We are also very mindful that proper land title provides you with collateral for accessing financing and monetary incentives offered by the Government of the Republic of Trinidad and Tobago. We are therefore totally committed and will take all steps necessary to ensure that all BONA FIDE FARMERS have access to land as well as proper titles, very quickly.
Markets, Marketing and Marketplace
Markets, marketing and market place are critical elements in the success of any business activity.
As farmers, I am certain that you understand the importance of markets; for without markets there would be no production. In this age of globalization, where markets are being integrated especially through the internet and e-commerce, your vision of markets must extend beyond our geographical boundary, the local market, to regional and international markets.
A noteworthy development in the local market in recent times with respect to disposal of agricultural output is contract farming arrangements with the Trinidad and Tobago Agri-business Association (TTABA). As a result of these arrangements, an increasing number of small farmers have now been provided with guaranteed markets and can be assured of predictable income for their produce. For such arrangements to be successful however, farmers would have to be somewhat more disciplined with respect to their production schedules and would have to produce output of a consistently high and sustainable quality.
Gone are the days when a farmer would concentrate exclusively on production and dispose of his produce by constructing a little covered shed in the immediate vicinity of his lands at the roadside.
To be successful, you must move beyond that level of operation and become more involved in the active marketing of your produce in the various market segments, each with its own peculiarities and requirements. In this regard, you have to know and understand your customers, and how to prepare for selling to them. In today’s world the average customer is a very knowledgeable, demanding and sophisticated individual.
From time immemorial the marketplace has always been an important institution in the Agriculture Sector and in the life of a farmer. It is the place where farmers dispose of their produce. We understand the critical importance of the marketplace to the farmer and it is for this reason, we have been aggressively pursuing, through NAMDEVCO, the upgrading and development of farmers’ markets throughout the country. In this regard, seven (7) farmers’ markets have been established at various locations, here at Macoya, Diego Martin, Sangre Grande, Valencia, Chaguaramas, Debe and Point Fortin making it much easier for you to sell your produce.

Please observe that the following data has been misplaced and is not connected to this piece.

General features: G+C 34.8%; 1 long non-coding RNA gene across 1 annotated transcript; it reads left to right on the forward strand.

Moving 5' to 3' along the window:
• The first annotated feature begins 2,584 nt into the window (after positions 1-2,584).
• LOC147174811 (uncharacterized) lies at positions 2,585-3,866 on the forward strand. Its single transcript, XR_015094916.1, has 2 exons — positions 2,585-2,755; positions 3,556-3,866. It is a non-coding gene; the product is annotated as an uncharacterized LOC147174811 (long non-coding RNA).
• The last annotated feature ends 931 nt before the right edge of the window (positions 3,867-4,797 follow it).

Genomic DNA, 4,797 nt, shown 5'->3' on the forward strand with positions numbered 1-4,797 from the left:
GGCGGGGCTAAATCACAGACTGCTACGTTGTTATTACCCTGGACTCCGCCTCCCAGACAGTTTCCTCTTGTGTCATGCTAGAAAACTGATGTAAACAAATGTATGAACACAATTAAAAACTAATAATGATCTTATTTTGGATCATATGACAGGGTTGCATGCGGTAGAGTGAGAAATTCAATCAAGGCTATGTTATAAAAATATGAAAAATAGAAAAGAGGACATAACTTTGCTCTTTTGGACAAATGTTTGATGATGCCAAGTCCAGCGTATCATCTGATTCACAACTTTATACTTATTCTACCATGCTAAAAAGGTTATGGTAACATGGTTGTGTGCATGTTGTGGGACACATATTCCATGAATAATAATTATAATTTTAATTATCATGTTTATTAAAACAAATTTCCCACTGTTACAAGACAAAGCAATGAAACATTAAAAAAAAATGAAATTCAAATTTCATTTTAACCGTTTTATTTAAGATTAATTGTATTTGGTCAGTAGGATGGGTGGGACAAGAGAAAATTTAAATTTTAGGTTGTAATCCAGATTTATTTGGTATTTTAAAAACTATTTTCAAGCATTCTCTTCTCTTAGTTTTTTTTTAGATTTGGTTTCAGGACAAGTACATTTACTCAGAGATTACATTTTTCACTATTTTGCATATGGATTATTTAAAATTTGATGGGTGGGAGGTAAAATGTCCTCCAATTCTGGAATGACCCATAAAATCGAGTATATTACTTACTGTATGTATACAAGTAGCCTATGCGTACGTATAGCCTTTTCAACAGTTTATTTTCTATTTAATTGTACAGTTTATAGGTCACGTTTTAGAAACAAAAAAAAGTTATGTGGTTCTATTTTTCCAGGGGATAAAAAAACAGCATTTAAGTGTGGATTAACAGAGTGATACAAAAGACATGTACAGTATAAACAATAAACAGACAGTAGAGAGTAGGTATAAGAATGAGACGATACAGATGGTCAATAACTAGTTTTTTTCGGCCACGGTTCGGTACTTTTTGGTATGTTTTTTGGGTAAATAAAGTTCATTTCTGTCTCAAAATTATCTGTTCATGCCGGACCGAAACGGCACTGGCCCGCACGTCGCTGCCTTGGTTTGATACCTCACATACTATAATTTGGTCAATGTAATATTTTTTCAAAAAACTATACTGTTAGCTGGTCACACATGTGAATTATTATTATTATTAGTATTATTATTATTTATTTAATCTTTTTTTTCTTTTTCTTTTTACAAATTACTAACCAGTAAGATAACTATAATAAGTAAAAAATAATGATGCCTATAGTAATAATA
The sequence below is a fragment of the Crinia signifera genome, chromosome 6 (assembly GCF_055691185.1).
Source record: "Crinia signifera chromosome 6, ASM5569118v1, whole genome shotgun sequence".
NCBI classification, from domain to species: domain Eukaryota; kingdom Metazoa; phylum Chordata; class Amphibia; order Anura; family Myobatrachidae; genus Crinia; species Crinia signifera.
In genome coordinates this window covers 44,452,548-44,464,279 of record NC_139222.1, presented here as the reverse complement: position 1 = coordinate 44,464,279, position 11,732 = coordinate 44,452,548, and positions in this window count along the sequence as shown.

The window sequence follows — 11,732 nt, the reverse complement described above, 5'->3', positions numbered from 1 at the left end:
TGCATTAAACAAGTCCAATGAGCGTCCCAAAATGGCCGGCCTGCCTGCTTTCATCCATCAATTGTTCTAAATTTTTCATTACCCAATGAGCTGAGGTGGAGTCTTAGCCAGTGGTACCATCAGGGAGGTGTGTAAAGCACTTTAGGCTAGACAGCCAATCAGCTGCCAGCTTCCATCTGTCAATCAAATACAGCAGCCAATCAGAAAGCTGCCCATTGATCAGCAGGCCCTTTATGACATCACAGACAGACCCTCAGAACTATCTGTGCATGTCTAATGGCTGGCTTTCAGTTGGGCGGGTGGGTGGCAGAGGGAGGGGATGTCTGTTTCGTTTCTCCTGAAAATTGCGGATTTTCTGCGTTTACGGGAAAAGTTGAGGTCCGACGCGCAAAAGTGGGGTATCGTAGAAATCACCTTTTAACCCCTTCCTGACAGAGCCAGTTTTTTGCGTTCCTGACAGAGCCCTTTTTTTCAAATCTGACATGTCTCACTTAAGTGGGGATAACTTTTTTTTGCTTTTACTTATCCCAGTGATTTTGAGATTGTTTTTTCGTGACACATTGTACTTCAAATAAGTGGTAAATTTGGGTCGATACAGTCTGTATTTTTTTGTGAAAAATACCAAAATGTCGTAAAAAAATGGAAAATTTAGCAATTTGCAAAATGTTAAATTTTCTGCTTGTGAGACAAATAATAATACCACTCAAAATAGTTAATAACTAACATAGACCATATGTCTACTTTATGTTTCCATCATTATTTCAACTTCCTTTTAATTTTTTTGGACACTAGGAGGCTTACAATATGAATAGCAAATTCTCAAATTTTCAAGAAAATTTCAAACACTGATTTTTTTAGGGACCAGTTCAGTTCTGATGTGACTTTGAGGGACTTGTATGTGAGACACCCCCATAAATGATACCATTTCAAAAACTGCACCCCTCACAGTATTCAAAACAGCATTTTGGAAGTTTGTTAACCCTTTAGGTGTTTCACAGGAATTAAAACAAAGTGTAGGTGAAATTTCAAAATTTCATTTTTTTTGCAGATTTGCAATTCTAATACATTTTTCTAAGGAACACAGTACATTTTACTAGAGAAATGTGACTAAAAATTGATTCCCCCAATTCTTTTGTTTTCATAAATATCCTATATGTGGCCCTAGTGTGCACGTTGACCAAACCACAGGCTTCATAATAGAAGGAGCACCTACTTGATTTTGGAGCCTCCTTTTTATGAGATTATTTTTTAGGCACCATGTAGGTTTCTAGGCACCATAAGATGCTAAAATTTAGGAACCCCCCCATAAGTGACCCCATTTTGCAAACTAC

I readily admit that despite our best efforts, much still need to be done in terms of our market infrastructure. In this regard, I am acutely aware of the plight of the food crop farmers in disposing of their output at this Farmers’ Market here at Macoya. When I met your President, Mr. Norris Deonarine, and some members of your Executive recently, he made strong representation of the problems being experienced at the market, and that we are committed to fix.
In this regard, I am happy to update you on the following actions which have already been taken by NAMDEVCO in addressing the concerns:
With respect to the congestion problem, which is particularly acute on the two (2) major trading days Thursdays and Fridays, several meetings have been held with the Chairman of the Tunapuna/Piarco Regional Corporation with a view to acquiring lands to the west of the market for the construction of a car park. The facility, when constructed, would have significant public lighting which would be an integral component of the vastly improved security system for the market
Designs have been completed for the upgrading and expansion of the market facilities to provide for two (2) additional 6,000 sq ft trading bays; chilled storage areas to allow for storage of produce 24/7; the installation of ATM facilities; a cafeteria; and the installation of surveillance cameras as part of the enhanced security arrangements.
When completed, the facility would comprise of four (4) trading bays bringing the total space to (24,000 sq ft), this represents an additional 12,000 sq ft of trading area and would have a significantly improved security system, with facilities and amenities for farmers and members of the public.
We are fully conscious of the existing security risks to farmers and customers in the present environment and we are taking steps to ensure your protection by significantly improving security arrangements at all farmers’ markets.
Priority is also being accorded to the upgrading and development of infrastructure for warehousing fresh produce by NAMDEVCO. A major focus in this regard is the developing of warehousing infrastructure to keep the produce under chilled conditions at 5 0C, thus maintaining the cold chain to the supermarket and household refrigerator to provide longer shelf life for the produce. The fresh produce would then be transported by way of vehicles equipped with chilled storage capacity.
Reduction in the Price of Fertilizers